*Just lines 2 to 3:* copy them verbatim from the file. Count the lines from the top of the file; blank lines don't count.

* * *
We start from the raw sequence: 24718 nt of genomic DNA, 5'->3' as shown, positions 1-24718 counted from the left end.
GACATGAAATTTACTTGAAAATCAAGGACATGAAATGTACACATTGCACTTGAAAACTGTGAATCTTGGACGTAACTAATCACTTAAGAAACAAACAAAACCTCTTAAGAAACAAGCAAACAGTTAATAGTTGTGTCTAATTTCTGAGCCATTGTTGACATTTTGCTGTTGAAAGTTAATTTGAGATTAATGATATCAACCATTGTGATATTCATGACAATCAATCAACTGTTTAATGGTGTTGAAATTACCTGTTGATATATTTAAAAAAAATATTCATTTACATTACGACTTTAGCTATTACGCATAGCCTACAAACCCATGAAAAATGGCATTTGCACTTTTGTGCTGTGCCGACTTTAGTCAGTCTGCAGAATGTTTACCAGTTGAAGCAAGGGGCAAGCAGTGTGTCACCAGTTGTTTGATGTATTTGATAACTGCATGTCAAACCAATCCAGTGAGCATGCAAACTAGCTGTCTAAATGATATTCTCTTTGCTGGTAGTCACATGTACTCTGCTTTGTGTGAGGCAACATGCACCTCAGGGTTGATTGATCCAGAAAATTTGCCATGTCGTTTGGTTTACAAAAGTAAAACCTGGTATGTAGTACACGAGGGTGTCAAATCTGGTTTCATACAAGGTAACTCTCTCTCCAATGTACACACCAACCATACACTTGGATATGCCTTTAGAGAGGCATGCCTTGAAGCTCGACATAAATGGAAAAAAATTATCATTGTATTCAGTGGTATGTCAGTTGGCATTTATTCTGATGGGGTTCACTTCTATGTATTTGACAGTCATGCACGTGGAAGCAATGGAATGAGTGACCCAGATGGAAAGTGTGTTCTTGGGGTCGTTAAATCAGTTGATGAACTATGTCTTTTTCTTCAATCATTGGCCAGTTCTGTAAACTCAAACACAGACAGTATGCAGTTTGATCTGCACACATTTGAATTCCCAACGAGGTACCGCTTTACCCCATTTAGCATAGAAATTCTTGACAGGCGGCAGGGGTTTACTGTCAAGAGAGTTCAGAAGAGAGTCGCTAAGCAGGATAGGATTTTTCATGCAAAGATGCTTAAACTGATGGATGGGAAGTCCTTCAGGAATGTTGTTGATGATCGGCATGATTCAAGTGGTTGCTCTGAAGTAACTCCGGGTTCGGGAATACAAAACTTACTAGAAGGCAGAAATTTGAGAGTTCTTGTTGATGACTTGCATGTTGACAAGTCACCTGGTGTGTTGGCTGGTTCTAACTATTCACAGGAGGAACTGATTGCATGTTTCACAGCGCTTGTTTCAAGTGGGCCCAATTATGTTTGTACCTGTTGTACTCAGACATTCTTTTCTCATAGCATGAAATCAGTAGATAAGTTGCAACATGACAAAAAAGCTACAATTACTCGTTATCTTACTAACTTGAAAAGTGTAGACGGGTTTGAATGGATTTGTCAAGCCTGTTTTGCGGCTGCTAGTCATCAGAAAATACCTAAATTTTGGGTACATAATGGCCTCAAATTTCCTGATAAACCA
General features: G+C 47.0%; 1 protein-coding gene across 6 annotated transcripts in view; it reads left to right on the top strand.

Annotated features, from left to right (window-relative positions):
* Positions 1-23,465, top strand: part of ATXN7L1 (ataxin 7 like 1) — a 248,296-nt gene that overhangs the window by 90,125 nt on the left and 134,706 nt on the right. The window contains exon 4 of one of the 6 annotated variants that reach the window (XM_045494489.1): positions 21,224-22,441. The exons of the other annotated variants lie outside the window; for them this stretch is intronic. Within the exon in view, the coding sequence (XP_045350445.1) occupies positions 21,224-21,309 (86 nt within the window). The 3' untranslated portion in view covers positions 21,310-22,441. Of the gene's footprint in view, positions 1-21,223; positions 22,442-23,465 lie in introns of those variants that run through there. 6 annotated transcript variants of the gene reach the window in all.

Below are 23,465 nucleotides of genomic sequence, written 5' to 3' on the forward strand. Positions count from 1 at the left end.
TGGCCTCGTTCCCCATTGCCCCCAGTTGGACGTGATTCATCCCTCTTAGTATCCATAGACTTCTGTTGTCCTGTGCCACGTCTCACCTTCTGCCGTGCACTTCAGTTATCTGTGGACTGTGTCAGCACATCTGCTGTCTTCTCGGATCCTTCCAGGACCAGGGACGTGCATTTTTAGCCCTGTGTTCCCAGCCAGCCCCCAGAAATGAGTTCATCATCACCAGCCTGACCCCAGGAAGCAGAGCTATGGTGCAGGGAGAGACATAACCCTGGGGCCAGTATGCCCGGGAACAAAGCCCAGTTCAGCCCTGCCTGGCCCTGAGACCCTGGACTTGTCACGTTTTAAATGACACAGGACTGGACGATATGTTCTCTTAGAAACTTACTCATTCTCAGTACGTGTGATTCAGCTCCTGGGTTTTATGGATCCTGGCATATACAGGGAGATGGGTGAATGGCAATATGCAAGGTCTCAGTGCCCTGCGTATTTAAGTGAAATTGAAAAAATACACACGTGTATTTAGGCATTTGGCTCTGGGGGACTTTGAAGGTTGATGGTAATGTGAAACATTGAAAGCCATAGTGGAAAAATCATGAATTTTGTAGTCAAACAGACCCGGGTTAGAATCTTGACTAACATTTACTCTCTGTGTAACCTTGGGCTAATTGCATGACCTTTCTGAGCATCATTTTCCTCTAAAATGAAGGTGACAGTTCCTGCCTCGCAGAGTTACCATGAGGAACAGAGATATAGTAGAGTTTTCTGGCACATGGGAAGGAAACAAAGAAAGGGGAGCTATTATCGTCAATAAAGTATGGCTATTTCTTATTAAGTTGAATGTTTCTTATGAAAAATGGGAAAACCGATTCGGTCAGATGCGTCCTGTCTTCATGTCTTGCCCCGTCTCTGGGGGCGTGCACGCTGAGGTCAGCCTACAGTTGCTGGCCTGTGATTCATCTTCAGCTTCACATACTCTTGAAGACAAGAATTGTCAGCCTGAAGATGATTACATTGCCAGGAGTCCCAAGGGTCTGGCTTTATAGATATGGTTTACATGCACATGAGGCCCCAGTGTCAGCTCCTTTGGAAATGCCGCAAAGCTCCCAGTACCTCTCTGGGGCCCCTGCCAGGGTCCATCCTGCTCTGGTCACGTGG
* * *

GACATGAAATTTACTTGAAAATCAAGGACATGAAATGTACACATTGCACTTGAAAACTGTGAATCTTGGACGTAACTAATCACTTAAGAAACAAACAAAACCTCTTAAGAAACAAGCAAACAGTTAATAGTTGTGTCTAATTTCTGAGCCATTGTTGACATTTTGCTGTTGAAAGTTAATTTGAGATTAATGATATCAACCATTGTGATATTCATGACAATCAATCAACTGTTTAATGGTGTTGAAATTACCTGTTGATATATTTAAAAAAAATATTCATTTACATTACGACTTTAGCTATTACGCATAGCCTACAAACCCATGAAAAATGGCATTTGCACTTTTGTGCTGTGCCGACTTTAGTCAGTCTGCAGAATGTTTACCAGTTGAAGCAAGGGGCAAGCAGTGTGTCACCAGTTGTTTGATGTATTTGATAACTGCATGTCAAACCAATCCAGTGAGCATGCAAACTAGCTGTCTAAATGATATTCTCTTTGCTGGTAGTCACATGTACTCTGCTTTGTGTGAGGCAACATGCACCTCAGGGTTGATTGATCCAGAAAATTTGCCATGTCGTTTGGTTTACAAAAGTAAAACCTGGTATGTAGTACACGAGGGTGTCAAATCTGGTTTCATACAAGGTAACTCTCTCTCCAATGTACACACCAACCATACACTTGGATATGCCTTTAGAGAGGCATGCCTTGAAGCTCGACATAAATGGAAAAAAATTATCATTGTATTCAGTGGTATGTCAGTTGGCATTTATTCTGATGGGGTTCACTTCTATGTATTTGACAGTCATGCACGTGGAAGCAATGGAATGAGTGACCCAGATGGAAAGTGTGTTCTTGGGGTCGTTAAATCAGTTGATGAACTATGTCTTTTTCTTCAATCATTGGCCAGTTCTGTAAACTCAAACACAGACAGTATGCAGTTTGATCTGCACACATTTGAATTCCCAACGAGGTACCGCTTTACCCCATTTAGCATAGAAATTCTTGACAGGCGGCAGGGGTTTACTGTCAAGAGAGTTCAGAAGAGAGTCGCTAAGCAGGATAGGATTTTTCATGCAAAGATGCTTAAACTGATGGATGGGAAGTCCTTCAGGAATGTTGTTGATGATCGGCATGATTCAAGTGGTTGCTCTGAAGTAACTCCGGGTTCGGGAATACAAAACTTACTAGAAGGCAGAAATTTGAGAGTTCTTGTTGATGACTTGCATGTTGACAAGTCACCTGGTGTGTTGGCTGGTTCTAACTATTCACAGGAGGAACTGATTGCATGTTTCACAGCGCTTGTTTCAAGTGGGCCCAATTATGTTTGTACCTGTTGTACTCAGACATTCTTTTCTCATAGCATGAAATCAGTAGATAAGTTGCAACATGACAAAAAAGCTACAATTACTCGTTATCTTACTAACTTGAAAAGTGTAGACGGGTTTGAATGGATTTGTCAAGCCTGTTTTGCGGCTGCTAGTCATCAGAAAATACCTAAATTTTGGGTACATAATGGCCTCAAATTTCCTGATAAACCA
General features: G+C 47.0%; 1 protein-coding gene across 6 annotated transcripts in view; it reads left to right on the top strand.